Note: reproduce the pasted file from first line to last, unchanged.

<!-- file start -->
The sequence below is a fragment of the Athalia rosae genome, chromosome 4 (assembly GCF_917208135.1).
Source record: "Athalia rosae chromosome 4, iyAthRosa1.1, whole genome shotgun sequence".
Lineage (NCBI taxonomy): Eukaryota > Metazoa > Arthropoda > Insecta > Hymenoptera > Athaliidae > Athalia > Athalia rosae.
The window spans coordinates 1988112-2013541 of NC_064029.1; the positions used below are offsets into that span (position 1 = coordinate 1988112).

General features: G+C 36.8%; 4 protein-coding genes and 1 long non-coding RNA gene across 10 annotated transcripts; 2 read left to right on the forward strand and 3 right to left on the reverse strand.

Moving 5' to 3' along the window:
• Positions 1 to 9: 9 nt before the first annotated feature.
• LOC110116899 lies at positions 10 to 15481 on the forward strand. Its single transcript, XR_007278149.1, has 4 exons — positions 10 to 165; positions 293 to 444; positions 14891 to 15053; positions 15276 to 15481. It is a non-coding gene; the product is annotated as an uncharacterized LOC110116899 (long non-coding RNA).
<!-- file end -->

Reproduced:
The sequence below is a fragment of the Athalia rosae genome, chromosome 4 (assembly GCF_917208135.1).
Source record: "Athalia rosae chromosome 4, iyAthRosa1.1, whole genome shotgun sequence".
Lineage (NCBI taxonomy): Eukaryota > Metazoa > Arthropoda > Insecta > Hymenoptera > Athaliidae > Athalia > Athalia rosae.
The window spans coordinates 1988112-2013541 of NC_064029.1; the positions used below are offsets into that span (position 1 = coordinate 1988112).

General features: G+C 36.8%; 4 protein-coding genes and 1 long non-coding RNA gene across 10 annotated transcripts; 2 read left to right on the forward strand and 3 right to left on the reverse strand.

Moving 5' to 3' along the window:
• Positions 1 to 9: 9 nt before the first annotated feature.
• LOC110116899 lies at positions 10 to 15481 on the forward strand. Its single transcript, XR_007278149.1, has 4 exons — positions 10 to 165; positions 293 to 444; positions 14891 to 15053; positions 15276 to 15481. It is a non-coding gene; the product is annotated as an uncharacterized LOC110116899 (long non-coding RNA).